Computed tomography of the head
|Computed tomography of the head|
Computer tomography of human brain, from base of the skull to top. Taken with intravenous contrast medium.
|OPS-301 code||3-200, 3-220|
Computed tomography (CT) of the head or Computed Axial Tomography (CAT) scanning uses a series of x-rays of the head taken from many different directions. Typically used for quickly viewing brain injuries, CT scanning uses a computer program that performs a numerical integral calculation (the inverse Radon transform) on the measured x-ray series to estimate how much of an x-ray beam is absorbed in a small volume of the brain. Typically the information is presented as a series of cross sections of the brain.
In approximation, the denser a material is, the whiter a volume of it will appear on the scan, just as in the more familiar "flat" X-rays, where dense bone appears white. CT scans are primarily used for evaluating swelling from tissue damage in the brain, bleeding, and in assessment of ventricle size. Modern CT scanning can provide reasonably good images in a matter of minutes. A spiral CT scan of the head may be performed in 10–30 seconds, making it a good option for children and adults with difficulty holding still for longer periods. The use of contrast dye in CT angiography provides good visualization of the vascular structures and leaks in the blood vessels.
Computed tomography (CT) has become the diagnostic modality of choice for head trauma due to its accuracy, reliability, safety, and wide availability. The changes in microcirculation, impaired auto-regulation, cerebral edema, and axonal injury start as soon as head injury occurs and manifest as clinical, biochemical, and radiological changes. Proper therapeutic management of brain injury is based on correct diagnosis and appreciation of the temporal course of the disease process. CT scan detects and precisely localizes the intracranial hematomas, brain contusions, edema and foreign bodies. Because of the widespread availability of CT, there is reduction in arteriography, surgical intervention and skull radiography.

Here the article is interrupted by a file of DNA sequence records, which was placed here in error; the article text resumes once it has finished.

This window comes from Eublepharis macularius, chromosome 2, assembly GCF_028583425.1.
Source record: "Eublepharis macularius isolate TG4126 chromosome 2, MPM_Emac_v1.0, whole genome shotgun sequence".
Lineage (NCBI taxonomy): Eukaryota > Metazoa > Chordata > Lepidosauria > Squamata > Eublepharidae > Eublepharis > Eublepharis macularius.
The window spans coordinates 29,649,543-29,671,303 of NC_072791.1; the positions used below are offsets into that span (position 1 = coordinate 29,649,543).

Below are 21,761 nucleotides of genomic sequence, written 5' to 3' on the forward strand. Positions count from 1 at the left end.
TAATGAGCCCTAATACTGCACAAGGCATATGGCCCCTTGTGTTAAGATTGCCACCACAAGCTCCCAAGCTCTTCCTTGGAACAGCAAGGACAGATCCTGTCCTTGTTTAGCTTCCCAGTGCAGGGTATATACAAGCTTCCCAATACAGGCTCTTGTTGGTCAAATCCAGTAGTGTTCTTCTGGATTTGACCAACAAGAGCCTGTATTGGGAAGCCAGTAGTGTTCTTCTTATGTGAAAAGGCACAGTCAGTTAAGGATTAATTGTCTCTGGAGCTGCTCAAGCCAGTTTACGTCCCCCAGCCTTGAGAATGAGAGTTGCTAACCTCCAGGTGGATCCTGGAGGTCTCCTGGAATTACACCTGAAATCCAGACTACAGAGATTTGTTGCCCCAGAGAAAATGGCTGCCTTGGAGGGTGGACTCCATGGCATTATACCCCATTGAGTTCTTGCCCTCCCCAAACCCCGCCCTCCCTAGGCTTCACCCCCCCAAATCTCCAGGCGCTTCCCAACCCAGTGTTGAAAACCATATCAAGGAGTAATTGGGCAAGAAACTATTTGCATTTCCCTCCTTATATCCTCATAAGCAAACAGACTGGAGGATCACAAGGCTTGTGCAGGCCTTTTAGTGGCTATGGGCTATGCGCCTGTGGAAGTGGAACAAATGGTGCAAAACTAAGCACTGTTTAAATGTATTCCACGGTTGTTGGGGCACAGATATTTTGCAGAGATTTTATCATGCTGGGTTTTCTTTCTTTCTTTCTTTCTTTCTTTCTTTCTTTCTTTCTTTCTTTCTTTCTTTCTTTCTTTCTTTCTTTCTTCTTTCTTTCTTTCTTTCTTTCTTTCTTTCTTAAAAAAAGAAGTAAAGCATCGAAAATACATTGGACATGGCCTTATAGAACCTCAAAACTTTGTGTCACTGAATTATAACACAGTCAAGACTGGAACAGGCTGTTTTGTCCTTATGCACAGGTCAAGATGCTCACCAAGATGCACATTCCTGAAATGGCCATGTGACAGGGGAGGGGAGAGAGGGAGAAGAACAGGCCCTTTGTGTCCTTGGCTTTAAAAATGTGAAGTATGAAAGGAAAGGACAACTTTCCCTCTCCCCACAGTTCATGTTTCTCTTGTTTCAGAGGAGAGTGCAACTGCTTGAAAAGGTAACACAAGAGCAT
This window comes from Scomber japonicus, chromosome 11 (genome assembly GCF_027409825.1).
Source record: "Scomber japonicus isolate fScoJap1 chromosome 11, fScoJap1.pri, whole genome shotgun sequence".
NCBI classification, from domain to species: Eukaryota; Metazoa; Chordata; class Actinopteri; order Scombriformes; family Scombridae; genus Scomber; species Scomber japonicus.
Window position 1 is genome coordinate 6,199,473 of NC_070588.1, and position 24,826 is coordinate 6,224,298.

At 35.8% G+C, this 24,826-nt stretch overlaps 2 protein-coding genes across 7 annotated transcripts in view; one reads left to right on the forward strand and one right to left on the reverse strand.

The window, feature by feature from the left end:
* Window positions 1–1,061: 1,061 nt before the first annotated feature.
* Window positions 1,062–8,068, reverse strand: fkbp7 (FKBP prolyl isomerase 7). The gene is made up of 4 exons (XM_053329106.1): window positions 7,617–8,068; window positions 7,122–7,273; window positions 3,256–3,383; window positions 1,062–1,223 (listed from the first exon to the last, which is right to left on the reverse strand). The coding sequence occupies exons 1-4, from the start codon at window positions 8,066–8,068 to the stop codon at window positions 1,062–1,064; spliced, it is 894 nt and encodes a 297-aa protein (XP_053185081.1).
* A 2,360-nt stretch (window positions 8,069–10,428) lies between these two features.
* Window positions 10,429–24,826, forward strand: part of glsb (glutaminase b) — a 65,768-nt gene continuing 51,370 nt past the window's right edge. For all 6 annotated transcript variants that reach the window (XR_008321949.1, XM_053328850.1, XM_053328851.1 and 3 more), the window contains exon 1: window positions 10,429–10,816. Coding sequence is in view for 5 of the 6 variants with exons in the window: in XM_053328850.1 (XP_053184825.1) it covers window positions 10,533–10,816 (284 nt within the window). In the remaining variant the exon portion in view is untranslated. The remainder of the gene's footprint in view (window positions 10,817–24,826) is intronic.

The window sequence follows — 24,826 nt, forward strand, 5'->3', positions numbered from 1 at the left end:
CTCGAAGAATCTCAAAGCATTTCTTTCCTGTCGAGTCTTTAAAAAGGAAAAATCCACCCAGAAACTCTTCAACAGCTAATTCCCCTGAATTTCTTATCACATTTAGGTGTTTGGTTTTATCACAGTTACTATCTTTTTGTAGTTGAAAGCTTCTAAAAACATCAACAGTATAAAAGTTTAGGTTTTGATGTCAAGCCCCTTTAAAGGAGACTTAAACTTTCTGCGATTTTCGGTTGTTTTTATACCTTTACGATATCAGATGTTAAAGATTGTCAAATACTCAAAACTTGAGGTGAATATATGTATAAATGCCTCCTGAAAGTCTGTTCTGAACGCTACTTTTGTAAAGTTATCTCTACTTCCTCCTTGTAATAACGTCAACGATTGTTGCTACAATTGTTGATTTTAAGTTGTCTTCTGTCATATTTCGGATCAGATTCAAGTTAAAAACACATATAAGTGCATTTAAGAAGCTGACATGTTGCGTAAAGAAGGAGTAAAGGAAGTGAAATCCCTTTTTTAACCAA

CT of the head is sometimes used for patients who have sudden hearing loss. This use is not indicated and offers no information which would improve the initial management of the patient. In patients for which there are not other neurological findings, a history of trauma, or a history of ear disease, CT scans should not be used in response to sudden hearing loss.
Special views focusing on the orbit of the eye may be taken to investigate concerns relating to the eye. CT scans are used by physicians specializing in treating the eye (ophthalmologists) to detect foreign bodies (especially metallic objects), fractures, abscesses, cellulitis, sinusitis, bleeding within the skull (intracranial bleeding), proptosis, Graves disease changes in the eye, and evaluation of the orbital apex and cavernous sinus.
Comparison with MRI
Several different views of the head are available, including axial, coronal, reformatted coronal, and reformatted sagittal images. However, coronal images require the patient hyperextend their neck, which must be avoided if any possibility of neck injury exists.
|Wikimedia Commons has media related to Computed tomography images of the brain.|
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